Columbia Law Experts Denounce DOJ Religious Liberty Guidance as Attack on Religious Liberty and Fundamental Equality Rights
Experts from the Law, Rights, and Religion Project Denounce DOJ Religious Liberty Guidance as Attack on Religious Liberty and Fundamental Equality Rights
Columbia Law School’s [Law, Rights, and Religion Project] denounces the memorandum released today [October 6, 2017] by the Department of Justice (DOJ) entitled the “Federal Memorandum for Religious Liberty Protections.” This document, and its implementation guidance misinterpret the meaning and scope of religious liberty under the Constitution and the federal Religious Freedom Restoration Act (RFRA), demonstrating this administration’s continued commitment to elevating a particular set of religious beliefs over the safety and equality rights of women, LGBTQ people, people of color, and religious minorities.
As we have previously noted, we are concerned that this guidance will lead to the inappropriate and destructive under or non-enforcement of a host of essential health, labor, and anti-discrimination laws and policies. “Today’s DOJ guidance will have tangible consequences for a range of communities, including LGBTQ communities, particularly those who rely on government-funded services and programs to live and survive,” said Ashe McGovern, [The Law, Rights, and Religion Project's] Legislative and Policy Director. “This guidance essentially requires all federal agencies to incorporate the Department of Justice’s flawed interpretation of religious liberty law when considering new rules, programs, or guidance, and will undoubtedly lead to discrimination and denial of services, by granting legal impunity to organizations and programs that discriminate with taxpayer funds.”
[The Law, Rights, and Religion Project] is also concerned that the regulation oversteps the boundaries of DOJ’s power, by improperly encroaching onto the judiciary’s duty to interpret important and sensitive questions regarding the meaning and scope of religious liberty. RFRA was passed by Congress in 1993 as an effort to support and protect religious minorities who experience discrimination, and to ensure that courts carefully balance religious liberty rights with other fundamental rights to equality and justice. “The DOJ has decided to put its thumb down on a scale that Congress carefully designed by enacting RFRA, and that courts have since interpreted as such, in a way that disregards the fundamental rights of those experiencing religious-based discrimination,” says McGovern.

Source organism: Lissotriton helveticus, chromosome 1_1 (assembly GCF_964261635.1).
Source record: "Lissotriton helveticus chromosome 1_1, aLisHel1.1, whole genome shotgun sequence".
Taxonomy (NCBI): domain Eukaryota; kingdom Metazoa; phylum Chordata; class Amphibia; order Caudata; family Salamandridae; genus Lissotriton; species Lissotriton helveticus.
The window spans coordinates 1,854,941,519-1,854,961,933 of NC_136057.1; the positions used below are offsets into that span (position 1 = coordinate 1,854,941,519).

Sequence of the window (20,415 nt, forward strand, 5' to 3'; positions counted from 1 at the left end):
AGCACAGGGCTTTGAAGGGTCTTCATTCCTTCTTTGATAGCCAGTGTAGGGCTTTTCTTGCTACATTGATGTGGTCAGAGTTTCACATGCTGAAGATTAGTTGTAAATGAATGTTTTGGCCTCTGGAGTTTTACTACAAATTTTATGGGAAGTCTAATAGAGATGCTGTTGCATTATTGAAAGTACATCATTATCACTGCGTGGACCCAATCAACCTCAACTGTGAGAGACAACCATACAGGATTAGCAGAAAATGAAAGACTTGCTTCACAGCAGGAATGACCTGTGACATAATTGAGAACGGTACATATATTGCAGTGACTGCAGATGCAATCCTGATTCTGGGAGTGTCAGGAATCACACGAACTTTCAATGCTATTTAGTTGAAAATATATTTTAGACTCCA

The DOJ’s misinterpretation of RFRA and religious liberty law generally is likely to decrease rather than increase religious plurality. Inappropriately-broad exemptions run the risk of allowing religious objectors to become religious enforcers, permitting employers, health care providers, landlords, and service providers to impose their religious views on others who do not share them. “[we are] especially wary that complex questions regarding religious freedom and its limits are being made by cabinet members that appear to oppose the separation of church and state, and have supported discrimination against religious minorities,” said Elizabeth Reiner Platt, Director of the Law, Rights, and Religion Project. “Jeff Sessions has long sought to narrow the reach of the Establishment Clause, even suggesting in 2016 that states could establish an official religion. He has been an adamant supporter of the President’s anti-Muslim travel ban. This raises questions about his commitment to true religious freedom and plurality.”
“Ultimately,” McGovern says, “the DOJ’s guidance not only enables what advocates are calling a ‘License to Discriminate’ against LGBTQ communities, although that intent is clear. This guidance is also an attack on our Constitution, and the careful balance it strikes between religious liberty and other fundamental rights to equality and justice.”